Is Your Cat Lonely?

portrait of a cat that looks out of the windowCats are independent creatures, but this doesn’t mean that they want to be alone. Contrary to popular belief, cats are social animals. Despite their sometimes solitary nature, at the end of the day, cats prefer company and loneliness can really affect a stifled indoor cat. Many cat owners worry that their furry friends feel lonely when they leave the house. You may have heard the “I’m lonely” yowl from your pet right after you close the door.

Certain behaviors can signal that your cat feels lonely. There are many ways to combat feline loneliness, from adjusting kitty’s surroundings, to new toys, to adopting a second pet. We’ve got your complete guide right here to the warning signs of a lonely cat, and lots of solutions so that you and your kitty can once again live in happy harmony.

There are some warning signs to pay attention to that could indicate that your cat is lonely. If any of the following symptoms are common with your feline, they may be lonely.

Incessant meowing when you return: If you get home from a long day and your kitty never seems to leave you alone, complete with outrageous meowing, they may have been very lonely while you were gone. If your cat seems overly-affectionate and you’re sure it’s not because of another reason, such as going through heat, they may have spent all day feeling lonely. Your needy cat will follow you around, constantly rubbing on you and begging for your attention.

Waits until you get home to eat: If your kitty hasn’t touched their food bowl all day until the moment you return, they may have been feeling too stressed out all day to get a good meal in. A good indicator of this symptom would be if once you get home, they start eating like they haven’t had a meal in weeks.

Tons of hairballs: It is normal for a cat to have a hairball here and there. Hairballs are a normal and natural part of what comes with your cat grooming himself, although they aren’t particularly pleasant for anyone involved. The best way to prevent too many hairballs is by regular brushing. However, if you are coming home to a hairball on a regular basis, this may have something to do with your cat feeling lonely. A bored and lonely cat may resort to obsessive grooming while you’re away in order to compensate for lack of stimulation/company.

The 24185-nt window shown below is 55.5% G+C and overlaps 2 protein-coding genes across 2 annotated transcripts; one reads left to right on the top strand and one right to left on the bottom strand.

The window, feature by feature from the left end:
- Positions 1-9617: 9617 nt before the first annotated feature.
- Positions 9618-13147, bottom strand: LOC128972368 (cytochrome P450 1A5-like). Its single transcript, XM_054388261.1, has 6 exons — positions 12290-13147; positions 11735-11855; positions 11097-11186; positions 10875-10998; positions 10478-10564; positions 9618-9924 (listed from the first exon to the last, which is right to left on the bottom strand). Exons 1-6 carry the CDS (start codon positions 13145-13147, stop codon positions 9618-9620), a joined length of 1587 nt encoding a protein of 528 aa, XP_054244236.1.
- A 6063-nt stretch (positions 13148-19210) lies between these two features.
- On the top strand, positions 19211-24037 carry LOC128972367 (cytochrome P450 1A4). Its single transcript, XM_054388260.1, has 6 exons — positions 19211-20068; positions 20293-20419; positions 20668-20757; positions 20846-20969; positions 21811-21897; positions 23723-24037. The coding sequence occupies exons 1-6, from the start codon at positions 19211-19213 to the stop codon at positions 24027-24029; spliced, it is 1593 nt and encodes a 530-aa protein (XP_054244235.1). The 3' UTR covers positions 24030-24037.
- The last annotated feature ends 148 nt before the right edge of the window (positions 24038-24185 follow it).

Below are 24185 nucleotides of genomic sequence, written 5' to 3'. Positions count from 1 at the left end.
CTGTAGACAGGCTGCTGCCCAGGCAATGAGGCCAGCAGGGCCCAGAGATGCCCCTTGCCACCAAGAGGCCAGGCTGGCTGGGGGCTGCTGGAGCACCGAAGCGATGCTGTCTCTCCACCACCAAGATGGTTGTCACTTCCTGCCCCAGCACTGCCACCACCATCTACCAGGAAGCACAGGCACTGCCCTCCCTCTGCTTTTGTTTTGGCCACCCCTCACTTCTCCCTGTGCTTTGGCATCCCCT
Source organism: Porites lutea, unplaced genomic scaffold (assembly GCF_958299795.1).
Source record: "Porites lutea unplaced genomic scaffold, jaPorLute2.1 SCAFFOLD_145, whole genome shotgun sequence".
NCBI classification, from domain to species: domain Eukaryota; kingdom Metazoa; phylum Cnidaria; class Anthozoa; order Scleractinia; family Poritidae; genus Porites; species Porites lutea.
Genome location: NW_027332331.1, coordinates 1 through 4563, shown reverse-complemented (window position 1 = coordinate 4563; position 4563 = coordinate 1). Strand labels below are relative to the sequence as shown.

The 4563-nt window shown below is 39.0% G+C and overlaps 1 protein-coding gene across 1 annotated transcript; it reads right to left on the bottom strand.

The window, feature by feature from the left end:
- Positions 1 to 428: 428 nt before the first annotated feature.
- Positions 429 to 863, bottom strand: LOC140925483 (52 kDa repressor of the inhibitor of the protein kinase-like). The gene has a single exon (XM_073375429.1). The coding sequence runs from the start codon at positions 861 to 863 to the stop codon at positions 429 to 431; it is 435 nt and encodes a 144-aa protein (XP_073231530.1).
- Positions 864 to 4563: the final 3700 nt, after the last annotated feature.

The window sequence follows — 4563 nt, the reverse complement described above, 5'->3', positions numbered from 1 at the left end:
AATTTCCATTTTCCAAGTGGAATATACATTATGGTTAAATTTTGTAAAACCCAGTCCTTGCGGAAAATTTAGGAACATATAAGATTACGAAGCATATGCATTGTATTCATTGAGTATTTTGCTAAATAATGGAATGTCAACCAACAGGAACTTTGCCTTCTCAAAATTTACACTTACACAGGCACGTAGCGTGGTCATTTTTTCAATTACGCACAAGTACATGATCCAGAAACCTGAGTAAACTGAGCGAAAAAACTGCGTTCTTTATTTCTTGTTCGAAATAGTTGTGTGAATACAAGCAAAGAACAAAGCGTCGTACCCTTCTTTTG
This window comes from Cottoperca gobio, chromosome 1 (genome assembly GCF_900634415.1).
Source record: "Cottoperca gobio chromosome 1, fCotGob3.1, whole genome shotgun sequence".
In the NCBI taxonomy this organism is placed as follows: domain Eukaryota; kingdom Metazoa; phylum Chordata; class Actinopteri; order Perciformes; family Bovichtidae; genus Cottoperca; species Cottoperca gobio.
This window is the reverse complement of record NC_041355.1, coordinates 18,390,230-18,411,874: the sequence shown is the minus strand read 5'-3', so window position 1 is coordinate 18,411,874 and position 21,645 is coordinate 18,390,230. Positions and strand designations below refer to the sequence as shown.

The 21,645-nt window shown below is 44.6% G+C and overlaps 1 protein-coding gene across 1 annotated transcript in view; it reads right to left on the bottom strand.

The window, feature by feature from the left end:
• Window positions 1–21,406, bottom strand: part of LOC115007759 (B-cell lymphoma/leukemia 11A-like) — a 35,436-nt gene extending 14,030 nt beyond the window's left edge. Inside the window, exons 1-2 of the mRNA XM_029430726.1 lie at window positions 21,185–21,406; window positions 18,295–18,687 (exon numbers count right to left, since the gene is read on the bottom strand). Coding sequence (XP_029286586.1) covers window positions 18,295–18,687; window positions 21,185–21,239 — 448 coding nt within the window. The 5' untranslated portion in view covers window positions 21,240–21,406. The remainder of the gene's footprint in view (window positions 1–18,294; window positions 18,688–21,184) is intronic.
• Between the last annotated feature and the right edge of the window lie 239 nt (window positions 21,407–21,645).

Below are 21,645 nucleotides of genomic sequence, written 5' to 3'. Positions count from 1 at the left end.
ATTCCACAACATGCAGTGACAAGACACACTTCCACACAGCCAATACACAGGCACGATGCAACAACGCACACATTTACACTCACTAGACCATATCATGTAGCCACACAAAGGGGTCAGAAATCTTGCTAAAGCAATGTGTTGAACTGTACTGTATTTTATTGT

Unusual destructive behavior: If you come home and notice that Fluffy has been tearing up the house, they may be lonely and bored all day. It is pretty normal for your cat to make little moves while you’re out, such as bringing toys around the house, or making a comfortable nesting spot. However, if you’re coming home to torn-up pillows, destroyed plants, shredded posters, or any other randomly destructed household objects, your cat may have developed some neurotic tendencies that they act on when you’re away.

Keep in mind that there is a difference between your cat feeling lonely after you’ve gone on a long trip and they’ve only been visited by the cat-sitter, and them feeling lonely on a daily basis due to your work schedule or just the simple fact that they are socially-motivated. Some cats are loners and won’t require attention for their loneliness, but if you have a social cat, you’ll want to do everything that you can to ensure that they feel safe and accompanied. There is nothing wrong with having an indoor cat, as long as they are properly stimulated in accordance with their personality.

Here are some great ways to combat feline loneliness. Remember that each option isn’t right for every cat, so you may have to try more than one to address the problem properly.

Make sure that kitty can look out the window: A simple way to heighten stimulation for your kitty while you’re away is by making sure that they have a window to look out of. Especially if you are in a busy city, your cat will love looking out the window at birds, cars, and people. If you don’t have a good windowsill dedicated to kitty, you may want to purchase a stoop or a kitty palace for them to perch on while you’re away.